How do you pray after something like the Paris attacks?
On Sunday Dr. Piermont included in our “pastoral prayer” these words:
“We are stunned this weekend to learn of terrorism and slaughter in Paris—the second time in a year—at the hands of those whose aggression, however misguided, is explicitly anti-Christian and anti-West. Once again we see that evil is loose and so often feels more powerful than we. Remind us once again, O Lord, that you are more powerful than evil. Remember your people, your world. Show us again your mighty hand and outstretched arm, and come to our rescue. Heal the wounded, and hold dear those who now mourn. Bless all peace-loving people with strength and resilience. Give courage to world leaders. Guard us from returning evil with evil, and guide us to answer evil with justice.”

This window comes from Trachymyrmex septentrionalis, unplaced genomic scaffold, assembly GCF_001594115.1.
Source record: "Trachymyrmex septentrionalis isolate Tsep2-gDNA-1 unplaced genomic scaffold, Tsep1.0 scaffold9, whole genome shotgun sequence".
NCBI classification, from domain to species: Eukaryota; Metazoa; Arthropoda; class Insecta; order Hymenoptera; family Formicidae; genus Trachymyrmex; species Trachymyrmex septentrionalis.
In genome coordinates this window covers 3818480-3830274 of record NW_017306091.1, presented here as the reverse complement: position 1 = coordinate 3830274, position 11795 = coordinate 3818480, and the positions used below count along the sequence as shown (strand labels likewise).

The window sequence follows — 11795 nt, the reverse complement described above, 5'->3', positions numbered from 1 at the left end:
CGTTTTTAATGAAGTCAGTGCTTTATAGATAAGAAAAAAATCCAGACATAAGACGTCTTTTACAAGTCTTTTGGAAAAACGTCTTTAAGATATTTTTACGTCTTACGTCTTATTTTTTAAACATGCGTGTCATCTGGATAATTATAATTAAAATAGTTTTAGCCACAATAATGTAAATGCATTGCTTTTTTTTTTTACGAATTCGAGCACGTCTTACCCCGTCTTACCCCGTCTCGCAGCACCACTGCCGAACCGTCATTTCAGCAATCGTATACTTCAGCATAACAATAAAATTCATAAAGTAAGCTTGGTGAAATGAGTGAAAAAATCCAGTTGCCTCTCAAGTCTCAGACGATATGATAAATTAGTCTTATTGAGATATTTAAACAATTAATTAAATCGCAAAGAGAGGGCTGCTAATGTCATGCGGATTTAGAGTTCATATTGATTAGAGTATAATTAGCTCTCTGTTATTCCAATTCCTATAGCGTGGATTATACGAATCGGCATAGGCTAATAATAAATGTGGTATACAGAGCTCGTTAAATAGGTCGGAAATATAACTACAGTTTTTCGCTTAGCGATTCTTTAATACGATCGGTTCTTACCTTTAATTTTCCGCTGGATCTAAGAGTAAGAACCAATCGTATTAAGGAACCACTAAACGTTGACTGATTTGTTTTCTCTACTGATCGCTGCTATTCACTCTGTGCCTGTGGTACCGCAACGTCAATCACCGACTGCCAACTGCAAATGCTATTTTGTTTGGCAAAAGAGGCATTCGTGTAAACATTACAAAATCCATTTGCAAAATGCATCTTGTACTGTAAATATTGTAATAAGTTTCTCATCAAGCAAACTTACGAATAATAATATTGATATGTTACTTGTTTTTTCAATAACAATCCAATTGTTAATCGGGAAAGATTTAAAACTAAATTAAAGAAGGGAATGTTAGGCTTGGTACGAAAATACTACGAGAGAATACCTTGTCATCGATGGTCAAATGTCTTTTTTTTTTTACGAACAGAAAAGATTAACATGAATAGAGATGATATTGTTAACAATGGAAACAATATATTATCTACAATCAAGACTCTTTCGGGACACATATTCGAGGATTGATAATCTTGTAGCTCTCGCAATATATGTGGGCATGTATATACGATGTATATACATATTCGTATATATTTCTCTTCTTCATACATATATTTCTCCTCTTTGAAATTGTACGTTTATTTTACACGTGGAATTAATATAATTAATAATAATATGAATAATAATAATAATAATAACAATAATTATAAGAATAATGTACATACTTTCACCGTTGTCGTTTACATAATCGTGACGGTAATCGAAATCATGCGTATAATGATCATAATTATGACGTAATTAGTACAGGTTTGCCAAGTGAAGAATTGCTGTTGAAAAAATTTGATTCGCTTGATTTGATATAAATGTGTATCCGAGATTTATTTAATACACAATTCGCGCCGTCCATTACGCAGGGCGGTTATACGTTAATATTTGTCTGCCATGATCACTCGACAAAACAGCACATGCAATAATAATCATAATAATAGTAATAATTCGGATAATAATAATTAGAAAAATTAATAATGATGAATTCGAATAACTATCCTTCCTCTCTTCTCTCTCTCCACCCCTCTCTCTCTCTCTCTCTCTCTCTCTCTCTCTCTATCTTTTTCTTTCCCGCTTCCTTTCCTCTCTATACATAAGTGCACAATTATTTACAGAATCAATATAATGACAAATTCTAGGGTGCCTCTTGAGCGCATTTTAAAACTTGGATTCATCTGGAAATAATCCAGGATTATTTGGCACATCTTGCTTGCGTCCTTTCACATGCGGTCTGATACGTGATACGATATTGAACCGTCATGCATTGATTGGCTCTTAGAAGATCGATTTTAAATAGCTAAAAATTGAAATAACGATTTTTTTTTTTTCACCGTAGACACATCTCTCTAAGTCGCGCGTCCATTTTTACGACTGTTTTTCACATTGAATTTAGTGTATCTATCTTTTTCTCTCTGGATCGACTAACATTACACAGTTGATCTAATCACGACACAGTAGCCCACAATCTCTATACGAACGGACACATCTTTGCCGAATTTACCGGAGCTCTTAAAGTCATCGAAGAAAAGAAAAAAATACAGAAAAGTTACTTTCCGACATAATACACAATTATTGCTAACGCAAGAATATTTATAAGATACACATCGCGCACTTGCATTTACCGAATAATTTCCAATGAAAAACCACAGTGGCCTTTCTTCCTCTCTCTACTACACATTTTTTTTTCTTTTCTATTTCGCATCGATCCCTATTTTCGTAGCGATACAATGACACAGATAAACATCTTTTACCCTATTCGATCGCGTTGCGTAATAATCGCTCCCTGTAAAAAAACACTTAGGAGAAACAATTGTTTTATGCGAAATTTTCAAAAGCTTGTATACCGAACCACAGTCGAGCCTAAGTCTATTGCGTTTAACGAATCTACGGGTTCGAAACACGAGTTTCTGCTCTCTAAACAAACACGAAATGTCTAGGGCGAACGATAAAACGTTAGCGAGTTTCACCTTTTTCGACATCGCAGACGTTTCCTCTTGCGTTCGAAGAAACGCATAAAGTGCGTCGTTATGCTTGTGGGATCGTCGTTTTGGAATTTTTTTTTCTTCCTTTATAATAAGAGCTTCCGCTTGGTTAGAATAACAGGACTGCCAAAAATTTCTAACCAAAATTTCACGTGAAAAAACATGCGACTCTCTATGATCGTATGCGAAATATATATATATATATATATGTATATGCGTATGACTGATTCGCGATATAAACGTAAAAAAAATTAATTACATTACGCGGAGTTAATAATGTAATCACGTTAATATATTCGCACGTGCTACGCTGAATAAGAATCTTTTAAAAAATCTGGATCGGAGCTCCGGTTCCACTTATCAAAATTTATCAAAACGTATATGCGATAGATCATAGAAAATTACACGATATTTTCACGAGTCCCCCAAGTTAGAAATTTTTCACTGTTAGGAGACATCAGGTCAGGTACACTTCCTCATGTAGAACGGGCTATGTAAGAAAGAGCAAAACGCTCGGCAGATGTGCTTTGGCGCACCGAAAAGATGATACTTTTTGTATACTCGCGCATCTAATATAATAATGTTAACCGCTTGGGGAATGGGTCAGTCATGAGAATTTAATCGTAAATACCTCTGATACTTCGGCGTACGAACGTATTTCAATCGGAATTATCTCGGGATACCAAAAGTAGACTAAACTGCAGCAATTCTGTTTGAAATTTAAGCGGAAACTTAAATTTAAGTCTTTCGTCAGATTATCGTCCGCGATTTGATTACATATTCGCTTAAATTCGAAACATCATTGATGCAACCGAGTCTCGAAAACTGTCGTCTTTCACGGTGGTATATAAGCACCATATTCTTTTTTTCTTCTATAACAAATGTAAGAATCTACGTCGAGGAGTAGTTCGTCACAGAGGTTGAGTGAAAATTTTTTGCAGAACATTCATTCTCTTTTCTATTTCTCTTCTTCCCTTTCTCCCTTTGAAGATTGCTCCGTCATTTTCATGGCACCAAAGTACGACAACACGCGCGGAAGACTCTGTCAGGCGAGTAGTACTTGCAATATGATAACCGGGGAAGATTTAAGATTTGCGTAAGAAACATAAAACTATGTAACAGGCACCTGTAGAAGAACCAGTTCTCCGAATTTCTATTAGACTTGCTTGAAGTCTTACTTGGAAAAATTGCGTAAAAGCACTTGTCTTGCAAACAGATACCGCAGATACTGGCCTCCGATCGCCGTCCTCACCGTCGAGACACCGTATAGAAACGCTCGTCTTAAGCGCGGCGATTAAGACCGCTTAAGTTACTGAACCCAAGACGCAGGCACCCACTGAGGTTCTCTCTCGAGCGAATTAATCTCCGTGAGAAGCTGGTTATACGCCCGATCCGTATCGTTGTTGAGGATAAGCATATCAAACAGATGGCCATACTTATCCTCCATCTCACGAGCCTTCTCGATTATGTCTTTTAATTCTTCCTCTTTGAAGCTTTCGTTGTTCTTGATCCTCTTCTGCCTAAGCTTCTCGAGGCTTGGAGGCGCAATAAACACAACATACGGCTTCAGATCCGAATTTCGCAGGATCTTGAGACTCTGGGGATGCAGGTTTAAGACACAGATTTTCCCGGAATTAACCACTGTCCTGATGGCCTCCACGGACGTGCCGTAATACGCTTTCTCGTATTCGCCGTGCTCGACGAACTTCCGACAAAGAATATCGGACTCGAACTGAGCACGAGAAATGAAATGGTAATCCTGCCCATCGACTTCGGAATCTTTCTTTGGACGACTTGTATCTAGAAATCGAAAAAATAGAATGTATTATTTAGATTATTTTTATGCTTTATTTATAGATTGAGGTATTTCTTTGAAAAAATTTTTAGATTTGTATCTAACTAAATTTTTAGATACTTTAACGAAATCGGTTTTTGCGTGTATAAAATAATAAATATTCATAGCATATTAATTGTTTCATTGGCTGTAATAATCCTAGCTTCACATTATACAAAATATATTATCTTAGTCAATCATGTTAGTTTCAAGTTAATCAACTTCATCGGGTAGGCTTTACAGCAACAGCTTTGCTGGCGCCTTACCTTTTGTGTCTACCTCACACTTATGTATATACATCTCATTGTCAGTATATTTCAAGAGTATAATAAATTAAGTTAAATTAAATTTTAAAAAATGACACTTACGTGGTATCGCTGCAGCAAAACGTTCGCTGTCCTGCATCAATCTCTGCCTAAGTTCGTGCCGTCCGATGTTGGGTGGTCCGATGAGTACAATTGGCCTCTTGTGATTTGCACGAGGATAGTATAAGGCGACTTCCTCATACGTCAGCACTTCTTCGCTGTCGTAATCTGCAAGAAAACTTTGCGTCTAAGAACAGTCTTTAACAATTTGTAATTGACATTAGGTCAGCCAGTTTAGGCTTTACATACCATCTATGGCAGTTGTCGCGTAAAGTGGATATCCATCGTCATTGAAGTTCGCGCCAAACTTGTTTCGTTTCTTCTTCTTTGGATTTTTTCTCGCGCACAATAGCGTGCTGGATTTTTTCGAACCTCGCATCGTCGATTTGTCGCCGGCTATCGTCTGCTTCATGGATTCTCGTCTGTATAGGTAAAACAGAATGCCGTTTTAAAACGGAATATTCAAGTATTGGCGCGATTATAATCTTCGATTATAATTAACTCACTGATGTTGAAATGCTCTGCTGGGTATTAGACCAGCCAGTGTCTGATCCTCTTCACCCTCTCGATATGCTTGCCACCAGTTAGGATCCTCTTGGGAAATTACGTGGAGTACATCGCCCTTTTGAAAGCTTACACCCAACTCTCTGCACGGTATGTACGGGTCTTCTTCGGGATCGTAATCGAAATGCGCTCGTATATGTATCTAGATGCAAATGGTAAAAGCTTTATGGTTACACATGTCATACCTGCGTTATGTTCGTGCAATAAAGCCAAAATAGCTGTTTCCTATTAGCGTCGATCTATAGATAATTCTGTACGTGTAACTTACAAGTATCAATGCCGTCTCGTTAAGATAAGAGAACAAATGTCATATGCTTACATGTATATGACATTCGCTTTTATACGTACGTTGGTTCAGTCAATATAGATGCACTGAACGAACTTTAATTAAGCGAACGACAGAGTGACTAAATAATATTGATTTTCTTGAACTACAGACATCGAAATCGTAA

It is a prayer we can continue to pray this week, and it is a prayer that resonates with prayers found in the Bible—in the Psalms. Walter Brueggemann points out that in our prayer book—in the Psalms—we have certain prayers that we have avoided. They are “uncensored,” and raw. Brueggemann calls them “Psalms of Disorientation.” They are very honest to God, with strong words. Psalm 74 is a good example. They are prayers filled with anger, frustration, and pain. “Where are you, God?” they demand, “How long must we suffer this way?”
In our Psalms class on Sunday one of my friends wept as she read one of these Psalms aloud to the class. This was a safe place in which to weep. And it felt like God’s Word was doing its holy work. The prayer was God’s Word to us and at the same time our words to God. It was a gift to us, helping us to voice all of our strong emotions—including our fears and our rage at this senseless violence—and in the process God’s Spirit was at work to hear our prayers and to be at work in our souls.
May God be with us as we pray this week, and as we all learn more about the gift and power of God’s Word.